Sunday, March 1, 2015

Alcohol and Your Teeth

Seeing as how St. Patrick’s Day is a holiday know for “festivities” involving alcohol, let’s take a look at the effects of alcoholic beverages on your teeth.  

Woman with green teeth smiling
For this month’s blog topic, we’ll take a look at how alcohol can affect your entire oral cavity, including your gums and teeth.  

Most alcoholic beverages contain a large amount of sugars and acids which are harmful to your mouth.  Acids in these beverages can demineralize/soften your teeth, and when sugars combine with natural bacteria in the mouth they also form an acid that attacks enamel.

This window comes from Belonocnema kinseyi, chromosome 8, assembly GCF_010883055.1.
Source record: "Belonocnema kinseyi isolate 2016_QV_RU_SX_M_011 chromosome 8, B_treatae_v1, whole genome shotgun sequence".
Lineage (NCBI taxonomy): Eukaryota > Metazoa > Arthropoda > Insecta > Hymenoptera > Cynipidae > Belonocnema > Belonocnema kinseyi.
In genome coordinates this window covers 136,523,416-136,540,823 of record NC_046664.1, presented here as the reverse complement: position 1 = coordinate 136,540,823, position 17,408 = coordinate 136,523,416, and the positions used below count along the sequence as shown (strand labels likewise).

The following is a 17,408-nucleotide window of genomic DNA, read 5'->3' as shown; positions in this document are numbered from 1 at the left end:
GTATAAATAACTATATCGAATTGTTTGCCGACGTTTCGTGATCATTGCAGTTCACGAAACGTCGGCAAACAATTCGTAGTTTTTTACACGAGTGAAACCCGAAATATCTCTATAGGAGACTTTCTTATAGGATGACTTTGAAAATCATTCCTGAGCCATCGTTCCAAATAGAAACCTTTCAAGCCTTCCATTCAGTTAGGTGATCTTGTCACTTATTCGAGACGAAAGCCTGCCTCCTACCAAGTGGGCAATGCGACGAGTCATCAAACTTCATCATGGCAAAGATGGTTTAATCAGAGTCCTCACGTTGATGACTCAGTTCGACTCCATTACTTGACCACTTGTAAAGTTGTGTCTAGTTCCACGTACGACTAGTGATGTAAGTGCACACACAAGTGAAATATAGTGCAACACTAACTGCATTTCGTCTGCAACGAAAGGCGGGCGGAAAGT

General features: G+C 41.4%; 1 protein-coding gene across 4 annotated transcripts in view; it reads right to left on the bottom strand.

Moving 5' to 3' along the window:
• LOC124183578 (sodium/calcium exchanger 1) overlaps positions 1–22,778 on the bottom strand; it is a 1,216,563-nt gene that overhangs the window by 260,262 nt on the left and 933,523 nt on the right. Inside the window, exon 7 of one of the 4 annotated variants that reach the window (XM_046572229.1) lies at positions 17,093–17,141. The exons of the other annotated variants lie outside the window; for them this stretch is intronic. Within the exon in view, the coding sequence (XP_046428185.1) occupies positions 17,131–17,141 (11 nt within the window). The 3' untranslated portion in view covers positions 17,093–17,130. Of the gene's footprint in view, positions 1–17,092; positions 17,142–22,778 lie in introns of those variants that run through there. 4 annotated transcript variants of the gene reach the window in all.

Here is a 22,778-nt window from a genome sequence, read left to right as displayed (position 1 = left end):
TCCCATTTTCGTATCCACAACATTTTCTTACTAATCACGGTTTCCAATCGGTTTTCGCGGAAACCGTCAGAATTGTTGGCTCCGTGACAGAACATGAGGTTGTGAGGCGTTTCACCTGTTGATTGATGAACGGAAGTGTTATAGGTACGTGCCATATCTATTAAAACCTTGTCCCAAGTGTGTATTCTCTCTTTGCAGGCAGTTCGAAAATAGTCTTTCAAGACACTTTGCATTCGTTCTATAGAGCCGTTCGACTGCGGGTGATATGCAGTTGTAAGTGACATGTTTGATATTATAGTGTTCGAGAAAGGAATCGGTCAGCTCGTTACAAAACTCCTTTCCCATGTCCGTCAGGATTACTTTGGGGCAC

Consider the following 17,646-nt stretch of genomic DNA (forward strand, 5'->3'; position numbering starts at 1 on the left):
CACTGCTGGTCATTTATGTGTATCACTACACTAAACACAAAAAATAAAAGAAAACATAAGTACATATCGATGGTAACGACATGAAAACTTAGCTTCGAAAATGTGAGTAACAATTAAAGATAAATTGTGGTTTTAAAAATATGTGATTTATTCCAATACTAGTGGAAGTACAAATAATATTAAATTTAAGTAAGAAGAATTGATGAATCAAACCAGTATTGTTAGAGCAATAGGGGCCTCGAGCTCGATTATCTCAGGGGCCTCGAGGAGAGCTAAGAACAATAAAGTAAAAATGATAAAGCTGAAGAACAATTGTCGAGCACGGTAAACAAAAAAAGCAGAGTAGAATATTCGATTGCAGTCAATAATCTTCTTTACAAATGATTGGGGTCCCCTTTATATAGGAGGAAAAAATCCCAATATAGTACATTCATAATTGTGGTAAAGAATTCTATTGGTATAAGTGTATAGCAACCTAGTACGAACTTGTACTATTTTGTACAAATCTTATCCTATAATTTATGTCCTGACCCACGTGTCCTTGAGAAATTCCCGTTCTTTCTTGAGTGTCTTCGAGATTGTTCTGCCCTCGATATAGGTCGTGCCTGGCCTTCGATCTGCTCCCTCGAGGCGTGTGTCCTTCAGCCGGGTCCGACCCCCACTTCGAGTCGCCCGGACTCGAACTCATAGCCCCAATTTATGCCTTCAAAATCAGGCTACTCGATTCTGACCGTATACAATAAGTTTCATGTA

This is especially true when the teeth are constantly exposed to sugars and starches in alcohol without any breaks.

Much like smoking, alcohol can also dry out your mouth. Because saliva is a powerful tool in reducing the incidence of cavities and maintaining a proper pH in your oral cavity, a dry mouth can accelerate the damage caused by the sugar in alcohol.

Heavy drinking can lead to:
  • Irritation of the gums, tongue and other oral tissues
  • Poor healing following a  dental surgery
  • Poor overall dental hygiene habits
  • Increase in tooth decay
  • Increase risk of periodontal (gum) disease

We at Beachside Dental hope everyone has a happy and safe St. Patrick’s Day, and enjoys the first month of Spring!